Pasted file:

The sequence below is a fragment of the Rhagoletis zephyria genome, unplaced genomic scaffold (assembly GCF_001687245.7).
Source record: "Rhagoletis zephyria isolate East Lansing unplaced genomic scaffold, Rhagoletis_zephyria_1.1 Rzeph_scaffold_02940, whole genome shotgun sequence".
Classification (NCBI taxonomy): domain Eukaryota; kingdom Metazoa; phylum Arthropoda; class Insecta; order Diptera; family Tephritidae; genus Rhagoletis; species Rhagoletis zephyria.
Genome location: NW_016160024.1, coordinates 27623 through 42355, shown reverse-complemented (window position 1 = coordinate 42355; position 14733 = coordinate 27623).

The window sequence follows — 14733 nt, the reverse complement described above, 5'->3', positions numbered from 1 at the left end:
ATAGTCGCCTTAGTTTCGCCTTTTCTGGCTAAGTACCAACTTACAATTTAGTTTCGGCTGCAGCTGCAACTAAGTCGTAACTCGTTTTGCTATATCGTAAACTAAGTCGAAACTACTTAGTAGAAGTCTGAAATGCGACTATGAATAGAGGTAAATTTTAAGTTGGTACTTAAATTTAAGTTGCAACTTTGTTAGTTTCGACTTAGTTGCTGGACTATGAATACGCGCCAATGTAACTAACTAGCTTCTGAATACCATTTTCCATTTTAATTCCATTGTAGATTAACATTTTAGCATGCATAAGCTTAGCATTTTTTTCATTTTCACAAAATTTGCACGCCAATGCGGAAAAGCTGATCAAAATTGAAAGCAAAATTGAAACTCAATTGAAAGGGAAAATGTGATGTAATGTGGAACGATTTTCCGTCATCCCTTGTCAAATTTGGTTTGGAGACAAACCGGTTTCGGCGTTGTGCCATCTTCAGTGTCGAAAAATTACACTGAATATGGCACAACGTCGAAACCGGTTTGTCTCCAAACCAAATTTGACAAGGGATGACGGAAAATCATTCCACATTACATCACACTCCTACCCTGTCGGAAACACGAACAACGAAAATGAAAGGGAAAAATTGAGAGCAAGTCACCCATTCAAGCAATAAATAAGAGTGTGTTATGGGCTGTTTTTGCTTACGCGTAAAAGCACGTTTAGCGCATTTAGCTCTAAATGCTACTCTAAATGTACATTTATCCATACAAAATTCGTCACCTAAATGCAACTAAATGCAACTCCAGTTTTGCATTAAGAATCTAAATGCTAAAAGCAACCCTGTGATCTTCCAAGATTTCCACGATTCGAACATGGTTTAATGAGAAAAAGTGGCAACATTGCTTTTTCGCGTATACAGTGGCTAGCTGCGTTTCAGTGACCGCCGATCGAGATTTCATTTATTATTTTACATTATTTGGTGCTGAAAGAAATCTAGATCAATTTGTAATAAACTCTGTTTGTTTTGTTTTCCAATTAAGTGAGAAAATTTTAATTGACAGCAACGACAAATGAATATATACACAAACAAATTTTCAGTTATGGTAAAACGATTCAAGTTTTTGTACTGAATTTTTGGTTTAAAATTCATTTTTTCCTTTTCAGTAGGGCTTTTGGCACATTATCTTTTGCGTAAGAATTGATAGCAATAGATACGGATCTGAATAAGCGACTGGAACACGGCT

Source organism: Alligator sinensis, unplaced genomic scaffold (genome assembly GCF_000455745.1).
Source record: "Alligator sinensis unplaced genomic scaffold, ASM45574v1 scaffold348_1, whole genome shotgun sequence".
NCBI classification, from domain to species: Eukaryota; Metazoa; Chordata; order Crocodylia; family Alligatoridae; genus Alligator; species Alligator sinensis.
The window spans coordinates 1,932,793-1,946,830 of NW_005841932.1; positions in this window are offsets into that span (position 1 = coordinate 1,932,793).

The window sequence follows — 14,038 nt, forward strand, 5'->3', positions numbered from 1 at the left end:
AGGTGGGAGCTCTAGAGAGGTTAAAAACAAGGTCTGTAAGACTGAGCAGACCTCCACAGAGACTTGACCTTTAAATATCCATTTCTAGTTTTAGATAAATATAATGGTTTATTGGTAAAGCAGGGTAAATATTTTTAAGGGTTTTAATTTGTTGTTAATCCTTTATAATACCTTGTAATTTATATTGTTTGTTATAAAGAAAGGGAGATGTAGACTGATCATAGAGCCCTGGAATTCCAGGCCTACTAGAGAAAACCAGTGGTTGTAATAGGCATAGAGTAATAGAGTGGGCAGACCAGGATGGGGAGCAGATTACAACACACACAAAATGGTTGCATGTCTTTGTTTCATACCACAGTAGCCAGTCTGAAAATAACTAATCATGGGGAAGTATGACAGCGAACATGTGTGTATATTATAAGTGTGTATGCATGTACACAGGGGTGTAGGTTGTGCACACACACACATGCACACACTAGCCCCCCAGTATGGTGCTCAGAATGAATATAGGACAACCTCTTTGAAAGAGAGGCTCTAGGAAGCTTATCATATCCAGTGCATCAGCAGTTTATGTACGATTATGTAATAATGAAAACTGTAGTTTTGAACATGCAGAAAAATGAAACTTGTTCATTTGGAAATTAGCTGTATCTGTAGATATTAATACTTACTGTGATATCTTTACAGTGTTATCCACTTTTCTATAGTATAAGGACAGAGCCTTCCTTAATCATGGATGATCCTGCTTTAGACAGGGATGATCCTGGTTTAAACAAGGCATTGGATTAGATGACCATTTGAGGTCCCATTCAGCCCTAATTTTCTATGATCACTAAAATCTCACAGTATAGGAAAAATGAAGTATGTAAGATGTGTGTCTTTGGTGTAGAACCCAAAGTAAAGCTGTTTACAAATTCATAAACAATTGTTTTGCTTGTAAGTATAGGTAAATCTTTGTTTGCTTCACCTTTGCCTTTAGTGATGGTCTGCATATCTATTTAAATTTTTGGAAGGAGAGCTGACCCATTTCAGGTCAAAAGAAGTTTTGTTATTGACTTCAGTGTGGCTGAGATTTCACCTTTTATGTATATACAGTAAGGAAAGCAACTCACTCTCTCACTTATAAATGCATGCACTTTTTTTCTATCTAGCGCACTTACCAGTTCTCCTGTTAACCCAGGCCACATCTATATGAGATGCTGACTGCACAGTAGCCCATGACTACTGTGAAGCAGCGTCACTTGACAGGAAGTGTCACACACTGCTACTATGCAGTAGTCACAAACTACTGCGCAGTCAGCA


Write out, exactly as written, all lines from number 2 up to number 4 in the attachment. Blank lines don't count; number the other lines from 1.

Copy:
Source record: "Rhagoletis zephyria isolate East Lansing unplaced genomic scaffold, Rhagoletis_zephyria_1.1 Rzeph_scaffold_02940, whole genome shotgun sequence".
Classification (NCBI taxonomy): domain Eukaryota; kingdom Metazoa; phylum Arthropoda; class Insecta; order Diptera; family Tephritidae; genus Rhagoletis; species Rhagoletis zephyria.
Genome location: NW_016160024.1, coordinates 27623 through 42355, shown reverse-complemented (window position 1 = coordinate 42355; position 14733 = coordinate 27623).